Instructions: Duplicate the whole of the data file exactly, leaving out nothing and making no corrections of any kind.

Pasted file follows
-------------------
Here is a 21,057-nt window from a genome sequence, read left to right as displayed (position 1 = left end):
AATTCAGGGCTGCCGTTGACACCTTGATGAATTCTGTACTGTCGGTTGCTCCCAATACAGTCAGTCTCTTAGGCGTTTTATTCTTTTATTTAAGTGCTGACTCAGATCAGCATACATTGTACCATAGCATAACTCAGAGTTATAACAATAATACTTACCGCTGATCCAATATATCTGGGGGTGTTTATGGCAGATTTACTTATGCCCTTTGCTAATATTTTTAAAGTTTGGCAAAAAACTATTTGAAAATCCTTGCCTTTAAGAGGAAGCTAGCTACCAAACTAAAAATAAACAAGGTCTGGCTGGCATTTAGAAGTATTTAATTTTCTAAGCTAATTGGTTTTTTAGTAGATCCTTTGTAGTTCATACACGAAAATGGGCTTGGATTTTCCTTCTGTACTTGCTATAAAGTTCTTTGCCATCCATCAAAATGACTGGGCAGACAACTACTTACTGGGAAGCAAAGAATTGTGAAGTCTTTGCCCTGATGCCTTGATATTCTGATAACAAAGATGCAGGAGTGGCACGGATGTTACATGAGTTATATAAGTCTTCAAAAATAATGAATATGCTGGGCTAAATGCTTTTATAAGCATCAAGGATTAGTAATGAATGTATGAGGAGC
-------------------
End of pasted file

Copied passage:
Here is a 21,057-nt window from a genome sequence, read left to right as displayed (position 1 = left end):
AATTCAGGGCTGCCGTTGACACCTTGATGAATTCTGTACTGTCGGTTGCTCCCAATACAGTCAGTCTCTTAGGCGTTTTATTCTTTTATTTAAGTGCTGACTCAGATCAGCATACATTGTACCATAGCATAACTCAGAGTTATAACAATAATACTTACCGCTGATCCAATATATCTGGGGGTGTTTATGGCAGATTTACTTATGCCCTTTGCTAATATTTTTAAAGTTTGGCAAAAAACTATTTGAAAATCCTTGCCTTTAAGAGGAAGCTAGCTACCAAACTAAAAATAAACAAGGTCTGGCTGGCATTTAGAAGTATTTAATTTTCTAAGCTAATTGGTTTTTTAGTAGATCCTTTGTAGTTCATACACGAAAATGGGCTTGGATTTTCCTTCTGTACTTGCTATAAAGTTCTTTGCCATCCATCAAAATGACTGGGCAGACAACTACTTACTGGGAAGCAAAGAATTGTGAAGTCTTTGCCCTGATGCCTTGATATTCTGATAACAAAGATGCAGGAGTGGCACGGATGTTACATGAGTTATATAAGTCTTCAAAAATAATGAATATGCTGGGCTAAATGCTTTTATAAGCATCAAGGATTAGTAATGAATGTATGAGGAGC